As Unite marks Windrush Day today (June 22), the union celebrates the vital contributions of Windrush generation migrants who just over seven decades ago sailed to the UK to help rebuild this country after the war.
Huge swathes of migrants from the Caribbean worked in the NHS and in other public service from the late 1940s onwards. And even as they helped rebuild post-war Britain, they faced vicious racism at every turn. But they persevered and in doing so they have left a proud legacy — the UK’s post-war institutions would not be what they are today if it weren’t for the contributions of these migrants and those that came after them.
But while Unite embraces celebrations of this legacy, the union believes Windrush Day must also be a day of action.
Just two years ago, it came to light that migrants who had arrived in the UK from the late 1940s to early 1970s were being wrongfully detained and some even deported under the ‘hostile environment’ immigration regime created by Theresa May when she was Home Secretary.
Up until 1973, anyone moving from a Commonwealth country had a legal right to stay in the UK indefinitely. But because many arrived as children and travelled on their parents’ passports, tens of thousands of Caribbean migrants from that era had no documents proving their right to stay.
Landing card slips recording their arrival, which could be used as proof, were destroyed by the Home Office in 2009.When May introduced immigration checks which required employers, landlords and the NHS to demand proof of the right to live in the UK, thousands of legal Commonwealth migrants, many of whom had lived in the UK for decades, fell through the cracks.
They lost their jobs, their homes and their freedom, with many thrown into immigration detention centres. Others were deported to countries they barely knew and some even lost their lives – so far at least eleven people have died after being wrongfully deported.While the government acknowledged the lives they ruined in 2018, the Windrush Scandal is not over.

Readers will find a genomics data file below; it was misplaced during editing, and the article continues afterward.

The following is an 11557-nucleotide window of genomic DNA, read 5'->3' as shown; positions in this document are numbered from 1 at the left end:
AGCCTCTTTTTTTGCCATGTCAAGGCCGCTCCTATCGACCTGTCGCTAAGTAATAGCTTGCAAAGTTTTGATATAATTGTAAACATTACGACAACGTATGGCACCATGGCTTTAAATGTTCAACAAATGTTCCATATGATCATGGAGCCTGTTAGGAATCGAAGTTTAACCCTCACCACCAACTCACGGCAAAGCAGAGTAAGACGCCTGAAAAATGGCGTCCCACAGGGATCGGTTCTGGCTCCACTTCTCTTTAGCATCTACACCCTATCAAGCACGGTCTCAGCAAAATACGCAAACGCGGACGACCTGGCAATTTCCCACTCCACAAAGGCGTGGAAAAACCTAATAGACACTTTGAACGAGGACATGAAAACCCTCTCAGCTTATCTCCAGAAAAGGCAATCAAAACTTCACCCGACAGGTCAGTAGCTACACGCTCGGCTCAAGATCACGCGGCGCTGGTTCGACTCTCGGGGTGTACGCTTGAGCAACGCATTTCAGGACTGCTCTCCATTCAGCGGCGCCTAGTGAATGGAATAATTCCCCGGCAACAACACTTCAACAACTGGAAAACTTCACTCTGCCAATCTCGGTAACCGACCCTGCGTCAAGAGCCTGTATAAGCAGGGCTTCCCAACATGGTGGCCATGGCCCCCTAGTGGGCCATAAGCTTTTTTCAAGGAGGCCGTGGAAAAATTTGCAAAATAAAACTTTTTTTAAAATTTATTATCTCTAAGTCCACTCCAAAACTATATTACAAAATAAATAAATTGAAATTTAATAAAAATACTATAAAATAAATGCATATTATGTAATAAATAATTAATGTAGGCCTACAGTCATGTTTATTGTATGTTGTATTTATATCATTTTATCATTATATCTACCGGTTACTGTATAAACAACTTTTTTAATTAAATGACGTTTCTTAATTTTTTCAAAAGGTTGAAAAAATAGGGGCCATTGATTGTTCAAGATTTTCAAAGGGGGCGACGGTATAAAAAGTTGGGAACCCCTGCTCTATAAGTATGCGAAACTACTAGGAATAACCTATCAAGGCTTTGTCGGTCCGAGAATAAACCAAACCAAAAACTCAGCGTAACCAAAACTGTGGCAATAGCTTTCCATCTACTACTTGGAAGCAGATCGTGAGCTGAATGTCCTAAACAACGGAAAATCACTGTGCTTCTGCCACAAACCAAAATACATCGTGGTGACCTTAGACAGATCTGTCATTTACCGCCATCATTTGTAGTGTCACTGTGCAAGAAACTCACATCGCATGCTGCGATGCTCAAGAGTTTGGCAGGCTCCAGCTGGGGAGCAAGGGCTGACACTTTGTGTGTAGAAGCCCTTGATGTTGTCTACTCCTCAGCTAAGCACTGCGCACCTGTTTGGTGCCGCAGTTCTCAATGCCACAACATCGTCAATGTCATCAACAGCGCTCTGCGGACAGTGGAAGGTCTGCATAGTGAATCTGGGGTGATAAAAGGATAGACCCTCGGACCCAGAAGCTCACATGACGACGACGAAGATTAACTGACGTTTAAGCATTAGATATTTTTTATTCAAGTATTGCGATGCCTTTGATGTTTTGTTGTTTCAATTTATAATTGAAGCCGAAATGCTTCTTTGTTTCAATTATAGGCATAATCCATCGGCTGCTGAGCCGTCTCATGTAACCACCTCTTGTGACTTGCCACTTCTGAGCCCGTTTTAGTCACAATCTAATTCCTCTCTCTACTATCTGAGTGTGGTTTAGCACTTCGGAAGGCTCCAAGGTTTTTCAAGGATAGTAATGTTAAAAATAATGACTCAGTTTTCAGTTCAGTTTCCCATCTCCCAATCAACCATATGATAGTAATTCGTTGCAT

Detentions continue with many facing deportation, while the government’s compensation scheme set up in the fall-out from the scandal has only compensated 60 people a meagre total of £360,000.
Unite is now calling for a number of measures to ensure justice for the Windrush victims, including restoration of full rights to indefinite leave to remain for those Windrush and Commonwealth British residents and their children arriving in the UK during the late 1940s and early 1970s, as well as the restoration of rights to housing, healthcare, welfare, employment and other British and EU-derived rights.
The union is also calling for the immediate release of those detained and facing deportation and the return of those wrongly deported, who must be given rights to legal aid and compensation for loss endured and injury to feelings.
Moreover, Unite has called for an end to the government’s hostile environment immigration system and believes the onus of proof of right to live in the UK for those Windrush-era migrants must come from the Home Office and not fall on migrants themselves.
Unite national officer for equalities Harish Patel said these calls were all the more important at a time when Black and Asian Ethnic Minorities (BAEM) communities are facing heightened risk of death amid the Covid-19 pandemic.
“Windrush Day has never been more important than now,” he said. “Our BAEM communities and migrant workers, many of whom work in the NHS and other frontline roles, are dying at shockingly higher numbers than other groups amid this pandemic.
“Despite the government waiving the £400 NHS visa surcharge for migrant workers in health and social care, it has now come to light that many are still being charged. To add insult to injury, for all their hard work amid this pandemic in their roles as essential workers, far too many are being described as ‘low-skilled’ workers – even by official departments such as the Office for National Statics (ONS).
“Racism and xenophobia in the UK is alive and well and they are being shamefully practiced by our government and our institutions. At a time when the Black Lives Matter movement has gained massive momentum here in the UK, we must channel this energy into ensuring justice for the Windrush victims and continuing to pressure the government to make other changes, like ending the hostile environment regime, to give migrant and BAEM workers the respect they deserve.”
By Hajera Blagg